The topography of Judah was diverse, requiring Judah to implement multiple defensive strategies. To the east the Wilderness was always the least defended because it was the most unlikely direction from which an attack was expected (though consider 2 Chr 20:1–24); towers are the typical fortification in this region. In the northern Negev cities (Beersheba, Tel ʾIra, Tel Malhata, Aroer) and fortresses (Arad, Ḥorvat Tov, Horvat ʾUza) were established to control the key east–west trade route and access into the southern Judean Hills. During times of strength, Judah erected rectilinear fortresses and towers farther south in the wilderness of Zin and the Arabah to control trade. Rectilinear fortresses such as those at Arad, Mezad Hazeva, Kadesh Barnea, Tell el-Kheliefeh, Quseima, Kuntillet ʾAjrud, Horvat Radum, Horvat Tov, and Ḥorvat ʾUza developed only in Judah because the regions into which it typically expanded, the Negev and Arabah, were marginal zones devoid of cities but filled with nomadic tribes against whom protection, particularly for trade caravans, was often required. In times of weakness Judean hegemony over the region waned and local nomads and/or Edom commandeered such settlements.

Cities were the predominant type of fortified site in the Shephelah (Lachish, Beth-Shemesh, Mareshah, Tell Beit Mirsim), which was the main region through which invasions targeting Jerusalem transgressed. A geologically distinct region, the Shephelah can be divided into eastern and western halves at the ridge upon which Azekah and Tell Judeideh sit. Judah controlled the eastern Shephelah, and in times of strength, such as the days of Hezekiah, the kingdom held sway over the western half as well (extending to Tel Ereini, Tell es-Safi, Tel Batash, and Gezer). Very rarely did Judah ever control the Philistine Coastal Plain, a region that was typically autonomous or controlled by more powerful imperial forces. For instance, the Neo-Assyrian Empire fortified multiple sites in this region beginning in the mid-eighth century B.C.E.: Ashdod, Tel Jemmeh, Tell Abu Salima, Tel Seraא, and presumably Gerar.

Even if an enemy breached the heavily fortified Shephelah, they faced the narrow and precipitous ascents into the central Hill Country, which was truly one of the greatest deterrents to the conquest of Jerusalem. Additional fortified sites sat along or overlooking these ascents and at their summits (Gibeon, Khirbet el-Abhar, Giloh, Khirbet Abu et-Twein), though if these sites could be overcome, only a string of fortified sites (Hebron, Ramat Rahel, Jerusalem) along the narrow ridge of the central Hill Country would remain. That is why control of the region of Benjamin was imperative for Judah as well. That region provided Judah not only with its only east–west route through the mountains but also a strategic observational advantage with Nebi Samwil, further protection for Jerusalem from the north (by Tell en-Naṣbeh, Tell el-Ful, and the fortress at “French Hill”), and additional fertile agricultural land.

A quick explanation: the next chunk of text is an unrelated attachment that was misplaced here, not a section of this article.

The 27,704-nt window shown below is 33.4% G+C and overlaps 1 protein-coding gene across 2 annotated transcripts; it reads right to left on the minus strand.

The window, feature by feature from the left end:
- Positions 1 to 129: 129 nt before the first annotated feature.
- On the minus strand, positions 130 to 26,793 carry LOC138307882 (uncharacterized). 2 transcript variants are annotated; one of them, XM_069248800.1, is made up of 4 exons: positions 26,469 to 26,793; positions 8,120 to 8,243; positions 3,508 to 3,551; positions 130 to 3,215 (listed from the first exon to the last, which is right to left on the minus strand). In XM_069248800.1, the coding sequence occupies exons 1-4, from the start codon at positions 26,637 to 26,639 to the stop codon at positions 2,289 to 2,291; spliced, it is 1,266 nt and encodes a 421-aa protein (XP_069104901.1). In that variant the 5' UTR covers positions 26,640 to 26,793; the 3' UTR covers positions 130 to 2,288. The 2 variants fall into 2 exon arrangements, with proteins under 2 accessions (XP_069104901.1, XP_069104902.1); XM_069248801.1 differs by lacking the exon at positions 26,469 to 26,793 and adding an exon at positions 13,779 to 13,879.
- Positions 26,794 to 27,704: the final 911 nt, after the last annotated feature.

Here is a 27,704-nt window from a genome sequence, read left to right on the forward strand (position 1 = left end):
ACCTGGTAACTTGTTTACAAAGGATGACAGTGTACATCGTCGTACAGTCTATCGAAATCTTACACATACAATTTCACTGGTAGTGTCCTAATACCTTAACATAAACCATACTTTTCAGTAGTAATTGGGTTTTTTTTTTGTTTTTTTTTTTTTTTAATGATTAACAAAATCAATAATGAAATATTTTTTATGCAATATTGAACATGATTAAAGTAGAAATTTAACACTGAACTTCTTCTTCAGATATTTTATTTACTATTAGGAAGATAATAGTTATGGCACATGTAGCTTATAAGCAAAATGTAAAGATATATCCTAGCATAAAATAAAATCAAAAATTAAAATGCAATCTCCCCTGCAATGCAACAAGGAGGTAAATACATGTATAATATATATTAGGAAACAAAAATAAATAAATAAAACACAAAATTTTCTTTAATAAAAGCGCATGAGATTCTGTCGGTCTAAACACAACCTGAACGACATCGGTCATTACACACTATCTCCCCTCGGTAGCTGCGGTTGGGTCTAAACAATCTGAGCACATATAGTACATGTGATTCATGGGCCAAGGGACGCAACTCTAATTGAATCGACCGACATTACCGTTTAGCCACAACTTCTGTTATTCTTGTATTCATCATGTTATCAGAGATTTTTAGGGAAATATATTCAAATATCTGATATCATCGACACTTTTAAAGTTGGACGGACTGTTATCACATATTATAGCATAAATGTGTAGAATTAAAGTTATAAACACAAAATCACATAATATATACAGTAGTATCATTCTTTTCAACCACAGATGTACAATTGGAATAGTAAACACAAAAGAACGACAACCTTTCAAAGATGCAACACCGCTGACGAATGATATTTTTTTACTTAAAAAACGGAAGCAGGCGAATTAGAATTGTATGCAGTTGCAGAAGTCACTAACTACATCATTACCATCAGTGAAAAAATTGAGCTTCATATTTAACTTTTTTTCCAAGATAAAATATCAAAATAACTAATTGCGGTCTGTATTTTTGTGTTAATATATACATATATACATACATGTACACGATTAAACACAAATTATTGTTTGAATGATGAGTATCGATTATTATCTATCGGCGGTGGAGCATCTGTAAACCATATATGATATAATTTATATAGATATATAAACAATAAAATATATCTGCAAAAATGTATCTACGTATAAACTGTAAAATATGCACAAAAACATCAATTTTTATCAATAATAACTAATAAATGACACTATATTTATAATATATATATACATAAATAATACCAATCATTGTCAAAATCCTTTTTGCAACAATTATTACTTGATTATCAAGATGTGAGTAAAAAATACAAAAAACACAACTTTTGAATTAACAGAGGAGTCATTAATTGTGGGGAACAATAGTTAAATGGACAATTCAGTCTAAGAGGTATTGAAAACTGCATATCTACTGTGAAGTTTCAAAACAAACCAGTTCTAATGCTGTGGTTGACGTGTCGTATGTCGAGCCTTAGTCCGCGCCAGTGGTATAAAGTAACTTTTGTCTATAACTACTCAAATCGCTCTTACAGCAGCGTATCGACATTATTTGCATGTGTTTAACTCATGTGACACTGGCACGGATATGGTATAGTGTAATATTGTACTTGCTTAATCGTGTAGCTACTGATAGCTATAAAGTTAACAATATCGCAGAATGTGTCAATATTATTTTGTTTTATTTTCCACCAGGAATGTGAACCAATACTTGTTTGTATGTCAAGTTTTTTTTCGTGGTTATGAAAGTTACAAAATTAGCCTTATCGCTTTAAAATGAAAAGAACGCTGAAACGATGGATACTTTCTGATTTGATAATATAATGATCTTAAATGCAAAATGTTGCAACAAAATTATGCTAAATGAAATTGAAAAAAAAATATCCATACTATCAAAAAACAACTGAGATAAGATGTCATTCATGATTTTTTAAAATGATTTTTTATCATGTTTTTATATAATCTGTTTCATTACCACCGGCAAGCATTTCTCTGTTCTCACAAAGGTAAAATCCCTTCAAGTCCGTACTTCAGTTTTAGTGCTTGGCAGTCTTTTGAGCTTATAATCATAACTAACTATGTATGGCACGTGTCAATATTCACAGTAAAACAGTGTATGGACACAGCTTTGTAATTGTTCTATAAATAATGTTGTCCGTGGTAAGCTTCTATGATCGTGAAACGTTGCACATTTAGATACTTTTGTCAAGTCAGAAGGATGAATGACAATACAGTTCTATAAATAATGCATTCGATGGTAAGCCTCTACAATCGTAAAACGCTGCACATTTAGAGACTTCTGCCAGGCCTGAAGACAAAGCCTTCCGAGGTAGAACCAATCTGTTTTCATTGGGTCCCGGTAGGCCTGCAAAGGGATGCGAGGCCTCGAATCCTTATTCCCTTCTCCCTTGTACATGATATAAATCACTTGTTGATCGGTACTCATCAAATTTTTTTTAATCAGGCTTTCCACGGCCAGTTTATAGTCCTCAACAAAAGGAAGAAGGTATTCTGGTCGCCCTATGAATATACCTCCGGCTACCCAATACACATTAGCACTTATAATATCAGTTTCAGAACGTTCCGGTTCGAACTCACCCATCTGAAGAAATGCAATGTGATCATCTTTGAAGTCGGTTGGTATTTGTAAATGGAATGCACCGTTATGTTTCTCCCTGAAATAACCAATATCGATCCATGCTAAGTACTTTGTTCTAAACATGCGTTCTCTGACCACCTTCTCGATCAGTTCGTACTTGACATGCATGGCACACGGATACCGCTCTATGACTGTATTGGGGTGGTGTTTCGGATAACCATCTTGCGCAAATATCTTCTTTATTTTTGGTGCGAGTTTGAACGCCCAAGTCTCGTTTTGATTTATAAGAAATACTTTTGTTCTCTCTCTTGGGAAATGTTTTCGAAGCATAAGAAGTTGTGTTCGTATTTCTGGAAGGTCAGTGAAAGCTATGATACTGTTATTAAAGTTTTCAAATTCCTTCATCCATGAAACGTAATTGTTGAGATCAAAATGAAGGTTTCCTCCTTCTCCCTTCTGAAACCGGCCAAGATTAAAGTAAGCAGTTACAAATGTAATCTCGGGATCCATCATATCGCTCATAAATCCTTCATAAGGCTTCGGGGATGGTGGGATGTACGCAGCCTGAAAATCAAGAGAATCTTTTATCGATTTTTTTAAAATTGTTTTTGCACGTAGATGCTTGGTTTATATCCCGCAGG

The political structures of ancient Near Eastern peoples—city-state, vassal kingdom, regional monarchy, tribal alliance—dictated the form and magnitude of fortifications in the southern Levant, along with the social organization and economic institutions that enabled the construction of such fortifications. At the same time, the socioeconomic structure of a society also influenced the political authority’s martial capabilities. For instance, practical matters such as materials for construction, workers, and time were all important factors that a ruler had to consider when erecting fortifications. These matters, in turn, were each linked to the social organization and economic ability of a given culture. Common in most of the cultures were institutions that provided manpower for the construction of fortifications and other civil projects without causing a major disruption to the agriculturally based lifestyle practiced by most peoples. The ilku and the mas systems provided corvée laborers, as did the military, which regularly dispatched (mercenary and/or standing) soldiers for construction projects during times of peace (1 Kgs 5:13–16, Neh 3). Yet as political ambitions grew, so did the institutions and bureaucracy necessary to enable military preparations, both offensive and defensive (e.g., the LMLK jar system in Judah).

The most common reason for the construction of fortifications was to protect resources that could be exploited by the ruling authority—humans, animals, water sources, and harvested agricultural produce. The general population certainly benefited from fortifications, but the fortifications were not built merely for their protection; they were built to protect a commodity or commodities that could be manipulated by those in power. What is necessary to protect these resources varies. Depending on the offensive capabilities of the enemy and the sociopolitical organization of the defenders, among other factors, the form and scale of fortifications fluctuated. In general, fortifications were the least extensive in periods characterized both by tribal or more localized rule (e.g., Early Bronze IV and Iron Age I) and by imperial rule (i.e., Canaanite vassal kingdoms in the Late Bronze Age). In the former context, rulers had limited resources and workers, but they also faced less vigorous military threats in comparison to other periods; raids typify military activity under such circumstances. In the latter context, the fortification of vassal kingdoms is both unnecessary, because the imperial power provides security, and disallowed, because the imperial power does not want vassals capable of rebelling and withdrawing to strongly fortified sites.